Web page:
# Proving RSA is a permutation

I am trying to prove that RSA is a permutation. All I can find is places where it is stated that it is a permutation because the function is bijective. I know that it is, but would like to see a detailed proof.

For clarity, we have $N = p \cdot q$, where $p$ and $q$ are prime and $e$ such that $1 = \gcd(e, (p-1)\cdot(q-1))$. We want to show that $f(x) = x^e \pmod N$ is a permutation. I am thinking we must use Fermat's little theorem somewhere but I cannot complete a detailed proof myself.

• Assume it is not a permutation. Is decryption possible? Commented Dec 11, 2017 at 18:50
• See also, this and this. Commented Dec 11, 2017 at 18:56
• Pre-condition:$x$ must of course be smaller than $N$. Commented Dec 11, 2017 at 20:17
• Saying "it is a permutation because it is bijective" is like saying "it is a permutation because it is a permutation", since a permutation is by definition a bijection from a set to itself (here, $\{0,N-1\}$). Commented Dec 12, 2017 at 0:31
• Do you know the Chinese remainder theorem?
– j.p.
Commented Dec 12, 2017 at 7:18

## 1 Answer

First let's clarify notations. $$f(x)=x^e \pmod N$$ is non-standard, hesitating between

• $$f(x)\equiv x^e\pmod N$$ , meaning $$N$$ divides $$x^e-f(x)$$
• $$f(x)=x^e\bmod N$$ , additionally specifying that $$0\le f(x).

What's meant in RSA encryption is the later.

A permutation of a set is a bijection from that set to that same set. Any injective function from a finite set to a set with the same cardinality (number of elements) is a bijection. Thus we only need to prove that for any integers $$x$$ and $$y$$ in $$[0,N)$$ , if $$f(x)=f(y)$$ , then $$x=y$$. We do that in the following.

We assume $$f(x)=f(y)$$. By definition of $$f$$ that means $$(x^e\bmod N)=(y^e\bmod N)$$. That implies $$N$$ divides $$x^e-y^e$$. That implies any prime factor $$p$$ of $$N$$ divides $$x^e-y^e$$, that is $$x^e\equiv y^e\pmod p$$.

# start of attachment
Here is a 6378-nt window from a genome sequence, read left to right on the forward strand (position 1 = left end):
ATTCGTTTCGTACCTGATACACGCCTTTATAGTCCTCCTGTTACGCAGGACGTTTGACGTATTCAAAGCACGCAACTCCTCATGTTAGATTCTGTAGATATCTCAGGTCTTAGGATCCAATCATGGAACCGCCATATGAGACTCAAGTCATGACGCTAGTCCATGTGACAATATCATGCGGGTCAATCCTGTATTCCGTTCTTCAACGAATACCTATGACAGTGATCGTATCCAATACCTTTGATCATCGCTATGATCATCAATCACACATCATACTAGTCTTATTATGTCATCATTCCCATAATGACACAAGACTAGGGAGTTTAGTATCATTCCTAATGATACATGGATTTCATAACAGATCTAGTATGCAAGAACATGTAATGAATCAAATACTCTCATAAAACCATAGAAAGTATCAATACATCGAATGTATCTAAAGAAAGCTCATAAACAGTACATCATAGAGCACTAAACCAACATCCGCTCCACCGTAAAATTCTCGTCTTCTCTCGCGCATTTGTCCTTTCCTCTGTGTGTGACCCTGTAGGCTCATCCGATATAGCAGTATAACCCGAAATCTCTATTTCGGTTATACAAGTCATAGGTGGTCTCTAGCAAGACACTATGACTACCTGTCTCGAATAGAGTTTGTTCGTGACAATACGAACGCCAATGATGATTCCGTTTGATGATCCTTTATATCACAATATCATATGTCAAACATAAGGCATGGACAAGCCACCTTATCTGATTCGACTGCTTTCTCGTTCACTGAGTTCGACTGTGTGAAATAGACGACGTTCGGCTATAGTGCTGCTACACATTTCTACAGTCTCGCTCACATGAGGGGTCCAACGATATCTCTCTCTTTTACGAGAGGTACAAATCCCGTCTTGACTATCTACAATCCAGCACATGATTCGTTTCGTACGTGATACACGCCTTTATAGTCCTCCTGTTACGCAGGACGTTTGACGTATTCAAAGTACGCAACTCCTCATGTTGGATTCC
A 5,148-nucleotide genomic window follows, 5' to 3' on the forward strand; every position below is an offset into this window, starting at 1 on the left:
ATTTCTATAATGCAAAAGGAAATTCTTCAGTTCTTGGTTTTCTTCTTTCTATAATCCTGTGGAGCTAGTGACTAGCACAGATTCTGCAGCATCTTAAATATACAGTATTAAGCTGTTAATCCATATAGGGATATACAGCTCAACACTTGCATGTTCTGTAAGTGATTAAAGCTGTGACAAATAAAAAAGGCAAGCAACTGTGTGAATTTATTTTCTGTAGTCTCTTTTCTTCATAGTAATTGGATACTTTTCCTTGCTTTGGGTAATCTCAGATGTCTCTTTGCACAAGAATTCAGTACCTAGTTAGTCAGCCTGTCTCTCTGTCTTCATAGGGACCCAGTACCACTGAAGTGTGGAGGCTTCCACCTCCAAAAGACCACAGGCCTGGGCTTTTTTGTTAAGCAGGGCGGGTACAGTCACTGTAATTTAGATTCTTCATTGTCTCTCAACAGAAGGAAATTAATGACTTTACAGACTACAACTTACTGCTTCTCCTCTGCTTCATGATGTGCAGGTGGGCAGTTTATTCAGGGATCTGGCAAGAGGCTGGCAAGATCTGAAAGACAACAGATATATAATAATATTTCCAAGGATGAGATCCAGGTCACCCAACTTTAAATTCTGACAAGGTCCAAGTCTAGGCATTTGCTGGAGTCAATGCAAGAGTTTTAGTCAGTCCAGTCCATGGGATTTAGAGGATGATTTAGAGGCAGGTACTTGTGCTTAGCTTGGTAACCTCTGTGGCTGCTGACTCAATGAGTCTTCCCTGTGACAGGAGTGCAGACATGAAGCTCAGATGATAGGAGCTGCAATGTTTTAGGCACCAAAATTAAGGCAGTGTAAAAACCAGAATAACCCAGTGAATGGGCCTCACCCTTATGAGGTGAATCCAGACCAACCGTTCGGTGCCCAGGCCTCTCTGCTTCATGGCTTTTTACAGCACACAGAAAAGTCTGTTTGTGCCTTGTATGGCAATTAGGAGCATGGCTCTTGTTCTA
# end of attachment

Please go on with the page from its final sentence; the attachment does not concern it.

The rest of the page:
It is hypothesized $$1=\gcd(e,(p-1)\cdot(q-1))$$. Therefore $$e$$ and $$p-1$$ are coprime, the multiplicative inverse of $$e$$ in $$\mathbb Z_{p-1}$$ is well defined, and there exists a positive integer $$d_p$$ and a non-negative integer $$k$$ such that $$e\cdot d_p=1+k\cdot(p-1)$$.

Raising $$x^e\equiv y^e\pmod p$$ to that power $$d_p$$, we get that $$(x^e)^{d_p}\equiv (y^e)^{d_p}\pmod p$$; thus $$x^{e\cdot d_p}\equiv y^{e\cdot d_p}\pmod p$$; thus $$x^{1+k\cdot(p-1)}\equiv y^{1+k\cdot(p-1)}\pmod p$$.

For any prime $$p$$ and any integer $$x$$, Fermat's little theorem states that $$x^p\equiv x\pmod p$$. That allows to prove by induction on $$k$$ that for any non-negative integer $$k$$, $$x^{1+k\cdot(p-1)}\equiv x\pmod p$$.

Thus $$x^{1+k\cdot(p-1)}\equiv y^{1+k\cdot(p-1)}\pmod p$$ becomes $$x\equiv y\pmod p$$, that is $$p$$ divides $$x-y$$. Similarly, $$q$$ divides $$x-y$$.

Here we hypothesize that $$p\ne q$$ (which is unstated in the question). If distinct primes divide an integer, their product does. It follows that $$p\cdot q$$ divides $$x-y$$, that is $$x\equiv y\pmod N$$, that is $$x=y$$ given that both belong to the set $$[0,N)$$; that completes our proof.

Note: the hypothesis $$p\ne q$$ is necessary. Illustration: $$p=q=e=3$$, $$f(3)=f(6)$$.

• By the way, proving surjectivity, rather than injectivity, might be more straightforward--the preimage of $y$ is $y^d$. Commented Dec 12, 2017 at 11:30